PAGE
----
Enlarge /. This series of false-color images shows the formation of a Bose-Einstein condensate in the prototype of the Cold Atom Laboratory in NASA's Jet Propulsion Laboratory when the temperature approaches absolute zero, the temperature at which atoms have almost no movement.
The physicists from Caltech and the Jet Propulsion Laboratory have, for the first time, created a rare quantum state of matter known as Bose-Einstein condensate (BEC) in space, according to a recent article in Nature magazine. For this purpose, the physicists placed a compact experimental setup the size of a mini fridge on board the International Space Station (ISS). It's called Cold Atom Laboratory (CAL), also known as "the coolest place in the universe".
BECs are named in honor of Albert Einstein and Indian physicist Satyendra Bose, who predicted in the 1920s the possibility that the wavy nature of atoms could allow atoms to spread and overlap when packed closely enough. At normal temperatures, atoms act like billiard balls and bounce off each other. Lowering the temperature reduces the speed. When the temperature becomes low enough (billionths of a degree above absolute zero) and the atoms are packed close enough, the various matter waves can "grasp" and coordinate with each other as if they were a large "super atom".
The physicists Eric Cornell and Carl Wieman, then at the JILA facility at the University of Colorado, created the first BECs in the laboratory in 1995. With a laser trap, they cooled about 10 million rubidium gas atoms. The cooled atoms were held in place by a magnetic field. However, the atoms were still not cold enough to form a BEC, and added a second step, evaporative cooling, which combines a network of magnetic fields to drive out the hottest atoms so that the cooler atoms can move closer together . The process works similarly to evaporative cooling with your morning cup of coffee. The hotter atoms rise to the top of the magnetic trap and "jump" out as steam.
By September 2001, over three dozen teams had repeated the experiment. The discovery opened up a completely new branch of physics. With BECs, scientists can examine the strange, small world of quantum physics as if they were looking at it through a magnifying glass. A BEC "amplifies" atoms in the same way that lasers amplify photons. Wieman, Cornell and Wolfgang Ketterle received the 2001 Nobel Prize in Physics for their achievements.
The Cold Atom Laboratory consists of two standardized containers that were installed on the International Space Station in May 2018.
NASA / JPL-Caltech
David Aveline observes CAL at NASA's Jet Propulsion Lab before launch.
NASA / JPL-Caltech
NASA astronaut and flight engineer for Expedition 61, Christina Koch, works at the Cold Atom Lab and swaps and cleans hardware in the quantum research device.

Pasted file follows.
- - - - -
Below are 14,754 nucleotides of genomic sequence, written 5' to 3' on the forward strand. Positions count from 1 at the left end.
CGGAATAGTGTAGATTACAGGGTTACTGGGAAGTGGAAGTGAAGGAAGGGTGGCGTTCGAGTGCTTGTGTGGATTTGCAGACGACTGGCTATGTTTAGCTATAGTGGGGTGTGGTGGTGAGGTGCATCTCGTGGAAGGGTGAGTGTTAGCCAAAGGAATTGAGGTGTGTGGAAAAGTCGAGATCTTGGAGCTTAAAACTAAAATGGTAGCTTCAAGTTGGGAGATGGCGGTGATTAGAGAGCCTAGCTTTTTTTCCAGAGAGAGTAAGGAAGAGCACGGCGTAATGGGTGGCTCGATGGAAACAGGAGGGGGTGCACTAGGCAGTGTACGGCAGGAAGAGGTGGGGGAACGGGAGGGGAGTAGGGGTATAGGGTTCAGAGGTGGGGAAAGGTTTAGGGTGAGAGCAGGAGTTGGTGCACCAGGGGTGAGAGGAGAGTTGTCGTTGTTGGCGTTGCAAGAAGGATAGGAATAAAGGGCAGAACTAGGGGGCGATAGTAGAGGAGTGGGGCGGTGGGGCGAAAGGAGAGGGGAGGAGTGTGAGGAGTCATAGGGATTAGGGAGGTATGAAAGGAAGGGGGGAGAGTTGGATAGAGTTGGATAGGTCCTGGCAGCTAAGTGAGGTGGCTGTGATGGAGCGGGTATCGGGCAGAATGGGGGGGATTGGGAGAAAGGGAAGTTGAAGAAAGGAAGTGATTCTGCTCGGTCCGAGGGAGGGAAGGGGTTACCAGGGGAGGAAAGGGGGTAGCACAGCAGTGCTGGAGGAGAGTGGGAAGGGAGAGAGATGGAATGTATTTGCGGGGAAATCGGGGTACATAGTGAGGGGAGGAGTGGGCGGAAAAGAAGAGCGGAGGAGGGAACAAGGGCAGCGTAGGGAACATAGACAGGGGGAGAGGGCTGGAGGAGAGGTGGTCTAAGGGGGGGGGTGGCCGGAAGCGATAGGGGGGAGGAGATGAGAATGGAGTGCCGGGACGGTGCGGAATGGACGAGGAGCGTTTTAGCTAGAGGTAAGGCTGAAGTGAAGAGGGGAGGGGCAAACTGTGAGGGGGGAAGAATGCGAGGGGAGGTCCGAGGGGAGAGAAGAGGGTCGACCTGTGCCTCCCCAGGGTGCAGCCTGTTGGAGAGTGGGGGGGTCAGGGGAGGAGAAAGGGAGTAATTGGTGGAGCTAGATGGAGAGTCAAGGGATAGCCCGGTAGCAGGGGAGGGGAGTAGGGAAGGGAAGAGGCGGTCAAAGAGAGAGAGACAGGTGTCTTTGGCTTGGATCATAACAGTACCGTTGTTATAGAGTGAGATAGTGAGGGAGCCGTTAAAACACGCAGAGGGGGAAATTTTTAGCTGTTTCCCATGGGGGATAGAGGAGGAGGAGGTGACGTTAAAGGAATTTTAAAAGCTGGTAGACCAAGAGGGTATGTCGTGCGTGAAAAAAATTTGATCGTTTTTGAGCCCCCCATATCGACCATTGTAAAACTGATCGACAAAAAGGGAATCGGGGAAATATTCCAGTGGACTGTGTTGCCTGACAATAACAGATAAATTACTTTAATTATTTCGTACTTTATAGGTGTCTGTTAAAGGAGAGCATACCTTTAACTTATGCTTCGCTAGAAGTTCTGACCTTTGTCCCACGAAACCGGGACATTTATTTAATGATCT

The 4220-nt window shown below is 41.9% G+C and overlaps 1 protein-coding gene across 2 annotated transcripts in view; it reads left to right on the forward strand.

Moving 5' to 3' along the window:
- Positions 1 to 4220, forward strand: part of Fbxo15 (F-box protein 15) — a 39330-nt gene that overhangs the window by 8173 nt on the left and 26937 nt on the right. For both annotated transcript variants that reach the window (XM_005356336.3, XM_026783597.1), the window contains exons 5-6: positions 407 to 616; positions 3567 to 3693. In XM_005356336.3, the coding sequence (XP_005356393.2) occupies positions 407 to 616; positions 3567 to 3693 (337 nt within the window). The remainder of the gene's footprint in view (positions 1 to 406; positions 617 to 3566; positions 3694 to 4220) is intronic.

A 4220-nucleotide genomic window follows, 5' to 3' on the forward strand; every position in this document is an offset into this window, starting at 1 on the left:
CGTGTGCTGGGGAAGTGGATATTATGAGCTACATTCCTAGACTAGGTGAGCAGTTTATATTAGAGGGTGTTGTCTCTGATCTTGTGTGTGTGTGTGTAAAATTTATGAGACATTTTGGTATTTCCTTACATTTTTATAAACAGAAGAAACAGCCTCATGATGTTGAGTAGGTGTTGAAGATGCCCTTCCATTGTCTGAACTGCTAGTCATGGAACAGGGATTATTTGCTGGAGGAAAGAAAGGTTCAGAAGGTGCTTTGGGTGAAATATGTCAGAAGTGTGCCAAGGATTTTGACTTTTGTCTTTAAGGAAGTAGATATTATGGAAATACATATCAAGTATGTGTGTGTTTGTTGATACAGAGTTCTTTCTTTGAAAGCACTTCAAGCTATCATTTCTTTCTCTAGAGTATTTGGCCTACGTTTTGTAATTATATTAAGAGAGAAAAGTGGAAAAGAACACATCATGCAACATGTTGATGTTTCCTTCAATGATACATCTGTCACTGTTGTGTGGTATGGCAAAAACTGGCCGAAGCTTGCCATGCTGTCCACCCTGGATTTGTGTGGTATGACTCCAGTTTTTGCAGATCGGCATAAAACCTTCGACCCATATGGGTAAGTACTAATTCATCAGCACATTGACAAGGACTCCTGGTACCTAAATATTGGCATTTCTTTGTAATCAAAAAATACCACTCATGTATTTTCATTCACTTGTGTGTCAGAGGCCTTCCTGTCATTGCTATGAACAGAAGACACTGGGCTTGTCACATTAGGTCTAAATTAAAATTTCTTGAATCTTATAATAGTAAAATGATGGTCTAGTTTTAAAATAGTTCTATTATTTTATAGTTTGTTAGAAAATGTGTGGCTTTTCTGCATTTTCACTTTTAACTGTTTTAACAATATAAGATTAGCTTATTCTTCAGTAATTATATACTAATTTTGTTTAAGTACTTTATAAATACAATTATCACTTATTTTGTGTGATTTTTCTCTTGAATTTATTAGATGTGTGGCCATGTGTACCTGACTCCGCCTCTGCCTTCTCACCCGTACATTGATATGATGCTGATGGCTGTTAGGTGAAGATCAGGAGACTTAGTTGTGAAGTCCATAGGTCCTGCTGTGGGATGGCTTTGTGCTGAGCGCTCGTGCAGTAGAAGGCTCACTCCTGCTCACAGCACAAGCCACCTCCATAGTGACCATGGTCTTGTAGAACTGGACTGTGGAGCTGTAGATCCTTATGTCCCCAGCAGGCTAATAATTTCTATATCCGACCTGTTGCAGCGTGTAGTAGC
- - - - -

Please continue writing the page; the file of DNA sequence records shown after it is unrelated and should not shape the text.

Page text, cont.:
While the laboratory equipment needed to manufacture a BEC on Earth can easily fill a space, JPL's miniaturized CAL is only 14 cubic feet in size and requires only about 510 watts to operate, making it ideal for ISS microgravity experiments. CAL was installed on board in May 2018. Rubidium atoms are currently used in the manufacture of the BECs. However, it is planned to include potassium atoms in the mixture to study the physics of mixed BECs.
This is a significant achievement because BECs created in space last longer after the boundary traps are turned off than in terrestrial laboratories. This gives physicists a little more time to study the exotic state of matter – over a second compared to fractions of a second on Earth. As Neel Patel explains at Technology Review:
To perform experiments with a BEC, you must turn down the magnet trap or release it. The cloud of crowded atoms will expand, which is useful because BECs need to stay cold and gases tend to cool as they expand. However, if the atoms in a BEC are too far apart, they will no longer behave like condensate. This is where the microgravity of Earth's orbit comes into play. When you try to increase the volume on Earth, says gravity (JPL physicist David Aveline, co-author of the recent article in Nature), gravity simply pulls the atoms in the middle of the BEC cloud to the bottom of the trap, until you leak, distort the condensate, or ruin it completely.
In microgravity, the tools in the CAL can hold the atoms together even if the volume of the trap increases. This results in a longer-lasting condensate, which in turn enables scientists to study it longer than on Earth (this first demonstration lasted 1.118 seconds, although the goal is to be able to see the cloud for up to 10 seconds).
"We will produce BECs many hours a day," Aveline told Business Insider. "CAL is completely remote controlled. We run it from computers on the floor, literally in our living rooms."
CAL was originally supposed to take about a year before spare parts were needed, but the ISS astronauts – especially Christina Koch – did important maintenance to extend their lifespan. CAL has been in operation for two years. Recent improvements include an atomic interferometer that uses BECs to measure changes in gravity on a planet's surface. BECs could also potentially detect axions, a theoretical particle made of cold dark matter, or be used to search for sources of dark energy.
"In the past, particle accelerators and astronomical observatories have given us our most important insight into the inner workings of nature," Caltech co-author Robert Thompson told Space.com. "I believe that precision measurements with cold atoms will play an increasingly important role in the future."
DOI: Nature, 2020. 10.1038 / s41586-020-2346-1 (About DOIs).